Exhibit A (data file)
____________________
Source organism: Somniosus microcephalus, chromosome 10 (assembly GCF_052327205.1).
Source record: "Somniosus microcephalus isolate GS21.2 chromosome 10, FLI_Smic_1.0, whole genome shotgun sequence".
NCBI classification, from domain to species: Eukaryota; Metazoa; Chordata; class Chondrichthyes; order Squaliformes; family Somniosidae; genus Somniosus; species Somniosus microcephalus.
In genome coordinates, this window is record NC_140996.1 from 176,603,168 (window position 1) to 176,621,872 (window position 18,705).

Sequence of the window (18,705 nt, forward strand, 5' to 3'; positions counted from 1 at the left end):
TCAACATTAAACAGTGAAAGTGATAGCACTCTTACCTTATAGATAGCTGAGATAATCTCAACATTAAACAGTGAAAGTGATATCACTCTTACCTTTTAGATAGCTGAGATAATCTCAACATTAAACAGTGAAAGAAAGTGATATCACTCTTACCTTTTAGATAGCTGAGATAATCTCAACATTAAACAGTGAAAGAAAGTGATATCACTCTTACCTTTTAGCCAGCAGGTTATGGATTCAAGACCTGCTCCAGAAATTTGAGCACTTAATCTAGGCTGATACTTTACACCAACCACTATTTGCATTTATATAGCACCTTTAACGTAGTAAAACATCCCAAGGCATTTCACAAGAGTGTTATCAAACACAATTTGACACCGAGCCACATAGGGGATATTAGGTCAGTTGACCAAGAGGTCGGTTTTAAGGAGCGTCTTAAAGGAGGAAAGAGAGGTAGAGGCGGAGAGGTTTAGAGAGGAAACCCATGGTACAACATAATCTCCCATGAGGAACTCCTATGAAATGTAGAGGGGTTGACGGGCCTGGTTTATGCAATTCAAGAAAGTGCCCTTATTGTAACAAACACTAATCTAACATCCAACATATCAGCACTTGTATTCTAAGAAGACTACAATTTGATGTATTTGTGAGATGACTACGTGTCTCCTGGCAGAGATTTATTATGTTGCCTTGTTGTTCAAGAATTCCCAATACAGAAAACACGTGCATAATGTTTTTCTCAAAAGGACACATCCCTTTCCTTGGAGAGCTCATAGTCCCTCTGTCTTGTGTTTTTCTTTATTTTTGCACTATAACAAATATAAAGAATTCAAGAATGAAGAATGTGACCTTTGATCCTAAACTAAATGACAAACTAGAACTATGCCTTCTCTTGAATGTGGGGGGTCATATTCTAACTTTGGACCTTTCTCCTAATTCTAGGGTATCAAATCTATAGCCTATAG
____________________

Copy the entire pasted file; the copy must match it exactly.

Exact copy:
Source organism: Somniosus microcephalus, chromosome 10 (assembly GCF_052327205.1).
Source record: "Somniosus microcephalus isolate GS21.2 chromosome 10, FLI_Smic_1.0, whole genome shotgun sequence".
NCBI classification, from domain to species: Eukaryota; Metazoa; Chordata; class Chondrichthyes; order Squaliformes; family Somniosidae; genus Somniosus; species Somniosus microcephalus.
In genome coordinates, this window is record NC_140996.1 from 176,603,168 (window position 1) to 176,621,872 (window position 18,705).

Sequence of the window (18,705 nt, forward strand, 5' to 3'; positions counted from 1 at the left end):
TCAACATTAAACAGTGAAAGTGATAGCACTCTTACCTTATAGATAGCTGAGATAATCTCAACATTAAACAGTGAAAGTGATATCACTCTTACCTTTTAGATAGCTGAGATAATCTCAACATTAAACAGTGAAAGAAAGTGATATCACTCTTACCTTTTAGATAGCTGAGATAATCTCAACATTAAACAGTGAAAGAAAGTGATATCACTCTTACCTTTTAGCCAGCAGGTTATGGATTCAAGACCTGCTCCAGAAATTTGAGCACTTAATCTAGGCTGATACTTTACACCAACCACTATTTGCATTTATATAGCACCTTTAACGTAGTAAAACATCCCAAGGCATTTCACAAGAGTGTTATCAAACACAATTTGACACCGAGCCACATAGGGGATATTAGGTCAGTTGACCAAGAGGTCGGTTTTAAGGAGCGTCTTAAAGGAGGAAAGAGAGGTAGAGGCGGAGAGGTTTAGAGAGGAAACCCATGGTACAACATAATCTCCCATGAGGAACTCCTATGAAATGTAGAGGGGTTGACGGGCCTGGTTTATGCAATTCAAGAAAGTGCCCTTATTGTAACAAACACTAATCTAACATCCAACATATCAGCACTTGTATTCTAAGAAGACTACAATTTGATGTATTTGTGAGATGACTACGTGTCTCCTGGCAGAGATTTATTATGTTGCCTTGTTGTTCAAGAATTCCCAATACAGAAAACACGTGCATAATGTTTTTCTCAAAAGGACACATCCCTTTCCTTGGAGAGCTCATAGTCCCTCTGTCTTGTGTTTTTCTTTATTTTTGCACTATAACAAATATAAAGAATTCAAGAATGAAGAATGTGACCTTTGATCCTAAACTAAATGACAAACTAGAACTATGCCTTCTCTTGAATGTGGGGGGTCATATTCTAACTTTGGACCTTTCTCCTAATTCTAGGGTATCAAATCTATAGCCTATAG